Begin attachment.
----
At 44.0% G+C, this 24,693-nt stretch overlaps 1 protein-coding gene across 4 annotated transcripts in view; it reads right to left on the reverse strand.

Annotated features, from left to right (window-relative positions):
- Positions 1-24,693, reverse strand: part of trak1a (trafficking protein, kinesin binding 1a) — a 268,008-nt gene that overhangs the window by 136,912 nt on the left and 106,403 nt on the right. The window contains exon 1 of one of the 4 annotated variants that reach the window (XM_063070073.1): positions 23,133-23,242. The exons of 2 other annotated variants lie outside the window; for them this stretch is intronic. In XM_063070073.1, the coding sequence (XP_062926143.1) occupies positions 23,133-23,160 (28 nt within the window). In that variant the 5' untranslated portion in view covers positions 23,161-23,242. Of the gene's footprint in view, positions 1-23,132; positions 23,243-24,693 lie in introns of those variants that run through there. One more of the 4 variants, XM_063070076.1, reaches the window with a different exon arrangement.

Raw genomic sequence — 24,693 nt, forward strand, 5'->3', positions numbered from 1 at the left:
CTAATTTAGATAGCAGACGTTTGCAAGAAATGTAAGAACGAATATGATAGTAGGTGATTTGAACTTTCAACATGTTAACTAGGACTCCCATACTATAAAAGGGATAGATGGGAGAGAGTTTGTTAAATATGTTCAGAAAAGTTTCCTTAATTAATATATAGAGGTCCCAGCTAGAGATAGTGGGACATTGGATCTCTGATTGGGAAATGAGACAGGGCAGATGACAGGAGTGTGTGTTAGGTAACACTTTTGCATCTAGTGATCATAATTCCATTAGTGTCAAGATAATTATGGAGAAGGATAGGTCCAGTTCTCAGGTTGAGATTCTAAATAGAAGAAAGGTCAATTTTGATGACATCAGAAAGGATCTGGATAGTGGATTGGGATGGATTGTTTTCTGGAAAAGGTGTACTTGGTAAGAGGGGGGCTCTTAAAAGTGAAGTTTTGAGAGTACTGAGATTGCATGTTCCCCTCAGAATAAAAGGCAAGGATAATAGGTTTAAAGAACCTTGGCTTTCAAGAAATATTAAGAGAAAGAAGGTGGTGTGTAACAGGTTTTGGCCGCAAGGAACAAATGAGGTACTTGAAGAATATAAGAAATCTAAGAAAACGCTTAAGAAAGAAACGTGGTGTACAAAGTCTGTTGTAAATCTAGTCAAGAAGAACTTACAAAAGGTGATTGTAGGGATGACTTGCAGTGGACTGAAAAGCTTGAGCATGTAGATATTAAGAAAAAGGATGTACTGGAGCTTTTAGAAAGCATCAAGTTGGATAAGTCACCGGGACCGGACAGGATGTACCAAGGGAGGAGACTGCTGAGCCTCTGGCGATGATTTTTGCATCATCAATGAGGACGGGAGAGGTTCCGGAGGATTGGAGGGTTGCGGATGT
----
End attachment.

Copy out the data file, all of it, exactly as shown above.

At 44.0% G+C, this 24,693-nt stretch overlaps 1 protein-coding gene across 4 annotated transcripts in view; it reads right to left on the reverse strand.

Annotated features, from left to right (window-relative positions):
- Positions 1-24,693, reverse strand: part of trak1a (trafficking protein, kinesin binding 1a) — a 268,008-nt gene that overhangs the window by 136,912 nt on the left and 106,403 nt on the right. The window contains exon 1 of one of the 4 annotated variants that reach the window (XM_063070073.1): positions 23,133-23,242. The exons of 2 other annotated variants lie outside the window; for them this stretch is intronic. In XM_063070073.1, the coding sequence (XP_062926143.1) occupies positions 23,133-23,160 (28 nt within the window). In that variant the 5' untranslated portion in view covers positions 23,161-23,242. Of the gene's footprint in view, positions 1-23,132; positions 23,243-24,693 lie in introns of those variants that run through there. One more of the 4 variants, XM_063070076.1, reaches the window with a different exon arrangement.

Raw genomic sequence — 24,693 nt, forward strand, 5'->3', positions numbered from 1 at the left:
CTAATTTAGATAGCAGACGTTTGCAAGAAATGTAAGAACGAATATGATAGTAGGTGATTTGAACTTTCAACATGTTAACTAGGACTCCCATACTATAAAAGGGATAGATGGGAGAGAGTTTGTTAAATATGTTCAGAAAAGTTTCCTTAATTAATATATAGAGGTCCCAGCTAGAGATAGTGGGACATTGGATCTCTGATTGGGAAATGAGACAGGGCAGATGACAGGAGTGTGTGTTAGGTAACACTTTTGCATCTAGTGATCATAATTCCATTAGTGTCAAGATAATTATGGAGAAGGATAGGTCCAGTTCTCAGGTTGAGATTCTAAATAGAAGAAAGGTCAATTTTGATGACATCAGAAAGGATCTGGATAGTGGATTGGGATGGATTGTTTTCTGGAAAAGGTGTACTTGGTAAGAGGGGGGCTCTTAAAAGTGAAGTTTTGAGAGTACTGAGATTGCATGTTCCCCTCAGAATAAAAGGCAAGGATAATAGGTTTAAAGAACCTTGGCTTTCAAGAAATATTAAGAGAAAGAAGGTGGTGTGTAACAGGTTTTGGCCGCAAGGAACAAATGAGGTACTTGAAGAATATAAGAAATCTAAGAAAACGCTTAAGAAAGAAACGTGGTGTACAAAGTCTGTTGTAAATCTAGTCAAGAAGAACTTACAAAAGGTGATTGTAGGGATGACTTGCAGTGGACTGAAAAGCTTGAGCATGTAGATATTAAGAAAAAGGATGTACTGGAGCTTTTAGAAAGCATCAAGTTGGATAAGTCACCGGGACCGGACAGGATGTACCAAGGGAGGAGACTGCTGAGCCTCTGGCGATGATTTTTGCATCATCAATGAGGACGGGAGAGGTTCCGGAGGATTGGAGGGTTGCGGATGT